If Reshad Jones is going to be cut after the season…

Then why is he our starting safety?

No, T.J. McDonald is not a better solution than Reshad Jones – there’s a reason Miami has been looking to trade both of them. But Miami is also flirting with Bobby McCain as the last man back, and we already know Minkah Fitzpatrick‘s versatility allows him to be a successful safety.

So if the plan is to see what you have in McCain and to further evolve Fitzpatrick as a complete & versatile player, then why is Jones going to be back there for the majority of the defensive snaps?

Are you trying to maintain trade value? Are you trying to prevent a toxic lockerroom? Jones seems to have already invited the toxicity when he quit on the team last year and then decided to avoid voluntary mini-camp last month. If you’re trying to make a good impression on the new coaching staff, Jones is doing the exact opposite of that.

If Flores wants to make a statement, treating Jones like a backup would send a deeper message than starting Jones at safety. But that contradicts the narrative that Flores is trying to win as many games as possible. It’s easy for me to say this as I sit in a chair analyzing my favorite football team, but Flores needs to decide which direction he wants to go in. Does he want to see what he has in McCain and Fitzpatrick? Or does he want to add wins to his resume?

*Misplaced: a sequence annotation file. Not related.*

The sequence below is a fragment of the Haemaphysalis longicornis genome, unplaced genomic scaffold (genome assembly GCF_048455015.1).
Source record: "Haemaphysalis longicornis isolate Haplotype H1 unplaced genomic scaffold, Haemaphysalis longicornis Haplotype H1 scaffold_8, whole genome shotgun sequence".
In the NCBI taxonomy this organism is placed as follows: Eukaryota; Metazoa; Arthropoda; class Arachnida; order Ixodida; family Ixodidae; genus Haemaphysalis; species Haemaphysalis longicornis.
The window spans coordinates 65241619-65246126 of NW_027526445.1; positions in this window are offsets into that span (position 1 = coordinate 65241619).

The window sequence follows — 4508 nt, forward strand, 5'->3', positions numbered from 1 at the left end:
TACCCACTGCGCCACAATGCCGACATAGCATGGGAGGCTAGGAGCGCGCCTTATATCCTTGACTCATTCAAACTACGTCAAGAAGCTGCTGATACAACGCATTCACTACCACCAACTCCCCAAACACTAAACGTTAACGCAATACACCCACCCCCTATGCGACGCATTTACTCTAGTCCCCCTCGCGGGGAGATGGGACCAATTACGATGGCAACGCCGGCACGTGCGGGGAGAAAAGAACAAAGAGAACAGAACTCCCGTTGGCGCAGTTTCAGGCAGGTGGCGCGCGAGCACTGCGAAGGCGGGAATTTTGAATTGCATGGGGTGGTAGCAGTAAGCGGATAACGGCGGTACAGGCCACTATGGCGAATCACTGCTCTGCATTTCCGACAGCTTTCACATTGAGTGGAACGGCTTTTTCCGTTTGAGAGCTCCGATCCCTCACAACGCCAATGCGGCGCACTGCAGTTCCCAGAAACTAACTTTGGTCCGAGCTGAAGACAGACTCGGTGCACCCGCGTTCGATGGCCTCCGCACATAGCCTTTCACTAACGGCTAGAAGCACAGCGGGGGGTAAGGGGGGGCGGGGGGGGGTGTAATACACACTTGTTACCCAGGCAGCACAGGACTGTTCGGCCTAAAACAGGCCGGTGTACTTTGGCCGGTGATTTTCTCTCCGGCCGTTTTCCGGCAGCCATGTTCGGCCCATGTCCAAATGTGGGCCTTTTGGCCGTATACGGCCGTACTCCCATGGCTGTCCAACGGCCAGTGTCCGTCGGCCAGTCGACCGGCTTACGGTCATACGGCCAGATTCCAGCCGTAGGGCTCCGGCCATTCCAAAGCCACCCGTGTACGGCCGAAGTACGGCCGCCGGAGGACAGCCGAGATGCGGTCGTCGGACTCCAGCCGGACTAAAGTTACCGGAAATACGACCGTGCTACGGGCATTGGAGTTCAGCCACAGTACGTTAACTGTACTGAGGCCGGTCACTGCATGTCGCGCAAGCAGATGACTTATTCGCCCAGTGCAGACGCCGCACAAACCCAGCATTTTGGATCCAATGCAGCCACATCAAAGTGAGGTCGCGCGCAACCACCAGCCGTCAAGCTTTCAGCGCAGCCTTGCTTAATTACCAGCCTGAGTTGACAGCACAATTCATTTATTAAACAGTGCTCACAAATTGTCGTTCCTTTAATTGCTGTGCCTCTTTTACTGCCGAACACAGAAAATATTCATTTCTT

If Chris Reed and Jordan Mills are stopgap solutions…

Then why are they penciled in as starting offensive linemen?

Unless we’re looking at the second coming of Isaac Asiata (in which case, why is Chris Grier so inept at drafting offensive linemen), Michael Deiter and Isaiah Prince should be starting on the offensive line, not Chris Reed or Jordan Mills.